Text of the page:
As all of this is going on, Don’s in Los Angeles, checking out Megan’s new place and comparing it to Dracula’s castle, before asserting his presence by bringing a large color TV into her (their) home without asking. Perhaps it has something to do with Megan literally taking the wheel after picking him up from the airport. Her authoritative, slow motion walk toward Don is punctuated by The Spencer Davis Group’s “I’m a Man” – which plays with a heavy suggestion it is for her rather than Don, further denoting how the separation between them extends well beyond their bi-coastal status. The rest of Don’s trip is spent cajoling Megan into sex and telling her he’ll take a cab to the office – which means meeting a slightly orange-tinted Pete Campbell for sandwiches and a reminder that he’s still not back at SC&P.
Don’s insistence that he get back to work – especially after his dreamlike, subtext-laden encounter with Neve Campbell on the redeye back to New York – sort of leaves it up in the air as to how much Megan knows about his current predicament, which then asks the bigger question: Does it matter what she knows? As for Don’s plane ride with the mysteriously open seatmate, her oddly on-point tale of a “thirsty” husband whose ashes had been spread at Disneyland seemed less like a conversation and more like a point-by-point recap of Don’s life.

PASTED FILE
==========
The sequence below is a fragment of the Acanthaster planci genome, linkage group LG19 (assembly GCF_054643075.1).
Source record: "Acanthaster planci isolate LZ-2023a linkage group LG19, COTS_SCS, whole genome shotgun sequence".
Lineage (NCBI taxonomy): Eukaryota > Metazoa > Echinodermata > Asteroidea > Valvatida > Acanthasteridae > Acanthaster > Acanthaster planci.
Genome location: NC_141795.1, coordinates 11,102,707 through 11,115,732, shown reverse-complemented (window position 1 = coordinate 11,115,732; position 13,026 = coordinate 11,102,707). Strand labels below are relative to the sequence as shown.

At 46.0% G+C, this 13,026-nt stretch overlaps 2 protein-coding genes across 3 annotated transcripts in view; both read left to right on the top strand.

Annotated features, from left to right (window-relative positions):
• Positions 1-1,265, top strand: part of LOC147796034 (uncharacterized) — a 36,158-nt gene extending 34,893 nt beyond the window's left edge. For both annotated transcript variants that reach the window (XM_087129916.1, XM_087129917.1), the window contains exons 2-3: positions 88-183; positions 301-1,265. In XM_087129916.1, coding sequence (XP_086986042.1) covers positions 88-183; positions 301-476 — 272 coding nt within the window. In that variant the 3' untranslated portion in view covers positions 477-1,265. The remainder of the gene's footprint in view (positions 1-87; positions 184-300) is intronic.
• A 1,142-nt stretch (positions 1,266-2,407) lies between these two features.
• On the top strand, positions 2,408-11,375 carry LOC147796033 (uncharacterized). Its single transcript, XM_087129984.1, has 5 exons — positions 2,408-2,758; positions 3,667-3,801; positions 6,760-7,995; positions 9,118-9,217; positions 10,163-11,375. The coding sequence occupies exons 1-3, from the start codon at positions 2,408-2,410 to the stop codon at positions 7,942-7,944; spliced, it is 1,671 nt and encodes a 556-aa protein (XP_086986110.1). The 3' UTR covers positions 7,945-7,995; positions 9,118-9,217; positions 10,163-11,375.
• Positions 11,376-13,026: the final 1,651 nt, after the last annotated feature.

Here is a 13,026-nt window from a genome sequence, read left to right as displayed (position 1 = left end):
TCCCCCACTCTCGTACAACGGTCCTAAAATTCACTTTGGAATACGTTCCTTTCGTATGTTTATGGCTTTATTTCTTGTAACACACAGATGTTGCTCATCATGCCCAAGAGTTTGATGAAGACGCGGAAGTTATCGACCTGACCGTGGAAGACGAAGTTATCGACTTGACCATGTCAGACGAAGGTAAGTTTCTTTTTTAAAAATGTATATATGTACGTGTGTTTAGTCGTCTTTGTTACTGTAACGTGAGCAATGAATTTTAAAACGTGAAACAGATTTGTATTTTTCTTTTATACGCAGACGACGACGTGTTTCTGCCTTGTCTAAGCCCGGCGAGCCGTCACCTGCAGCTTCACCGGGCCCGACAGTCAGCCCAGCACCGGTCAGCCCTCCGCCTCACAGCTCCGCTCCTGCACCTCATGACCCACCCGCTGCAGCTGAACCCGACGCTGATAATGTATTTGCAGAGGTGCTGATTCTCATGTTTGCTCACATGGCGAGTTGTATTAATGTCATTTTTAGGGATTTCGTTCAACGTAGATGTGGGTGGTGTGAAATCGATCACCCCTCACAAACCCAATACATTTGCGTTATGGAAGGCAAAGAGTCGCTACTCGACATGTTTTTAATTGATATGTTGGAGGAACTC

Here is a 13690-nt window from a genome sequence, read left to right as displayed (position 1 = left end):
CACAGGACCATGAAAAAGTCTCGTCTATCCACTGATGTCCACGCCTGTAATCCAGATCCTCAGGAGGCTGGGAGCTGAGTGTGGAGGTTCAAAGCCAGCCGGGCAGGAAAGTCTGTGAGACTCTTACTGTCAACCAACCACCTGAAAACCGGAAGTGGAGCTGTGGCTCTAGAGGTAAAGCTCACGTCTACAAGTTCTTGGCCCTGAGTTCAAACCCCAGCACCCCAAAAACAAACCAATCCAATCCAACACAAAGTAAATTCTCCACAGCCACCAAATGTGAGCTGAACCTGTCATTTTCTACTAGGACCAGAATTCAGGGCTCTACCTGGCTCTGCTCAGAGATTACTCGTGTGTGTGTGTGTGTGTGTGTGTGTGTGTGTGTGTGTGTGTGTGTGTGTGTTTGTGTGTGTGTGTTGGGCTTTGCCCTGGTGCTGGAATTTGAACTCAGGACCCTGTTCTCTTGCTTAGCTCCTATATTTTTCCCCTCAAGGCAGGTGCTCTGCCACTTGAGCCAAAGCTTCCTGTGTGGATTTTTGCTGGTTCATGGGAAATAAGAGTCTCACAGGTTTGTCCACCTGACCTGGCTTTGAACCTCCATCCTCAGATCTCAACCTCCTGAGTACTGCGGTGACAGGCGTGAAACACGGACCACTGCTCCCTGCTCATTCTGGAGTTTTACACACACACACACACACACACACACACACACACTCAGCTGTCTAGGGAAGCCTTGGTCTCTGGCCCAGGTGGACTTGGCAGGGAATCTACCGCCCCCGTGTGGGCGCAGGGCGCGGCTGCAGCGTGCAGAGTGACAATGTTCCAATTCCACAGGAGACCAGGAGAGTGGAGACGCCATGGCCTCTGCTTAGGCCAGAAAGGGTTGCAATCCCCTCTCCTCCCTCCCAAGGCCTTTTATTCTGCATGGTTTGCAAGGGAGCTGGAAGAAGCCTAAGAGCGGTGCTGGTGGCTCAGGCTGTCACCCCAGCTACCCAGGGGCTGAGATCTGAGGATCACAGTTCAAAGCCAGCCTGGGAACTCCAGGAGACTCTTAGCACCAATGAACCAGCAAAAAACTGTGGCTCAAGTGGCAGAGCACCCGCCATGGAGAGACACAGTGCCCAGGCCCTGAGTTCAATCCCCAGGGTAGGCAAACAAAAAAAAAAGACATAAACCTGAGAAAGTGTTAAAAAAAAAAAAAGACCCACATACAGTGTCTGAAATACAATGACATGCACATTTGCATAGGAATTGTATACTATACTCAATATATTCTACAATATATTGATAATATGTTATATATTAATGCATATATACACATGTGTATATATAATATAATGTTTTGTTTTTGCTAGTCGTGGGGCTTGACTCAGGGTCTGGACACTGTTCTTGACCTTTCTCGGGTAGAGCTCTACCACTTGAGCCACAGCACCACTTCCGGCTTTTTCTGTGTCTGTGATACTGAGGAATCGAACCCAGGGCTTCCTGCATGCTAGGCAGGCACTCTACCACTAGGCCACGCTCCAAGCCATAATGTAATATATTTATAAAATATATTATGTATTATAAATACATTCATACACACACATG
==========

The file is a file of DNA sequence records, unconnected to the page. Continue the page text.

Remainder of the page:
The whole scene plays out incredibly, and with near-metaphysical implications, making Don’s forlorn glimpse at a bottle of rye and his subsequent self-imposed seat in the cold darkness between two spaces an encapsulation of the thirsts that continue to drive him, and continue to leave him at a great distance from that lasting delight he has been seeking for so long.
Mad Men continues next Sunday with ‘A Day’s Work’ @10pm on AMC. Check out a delightfully cryptic preview below:
Photos: Jordan Althaus/AMC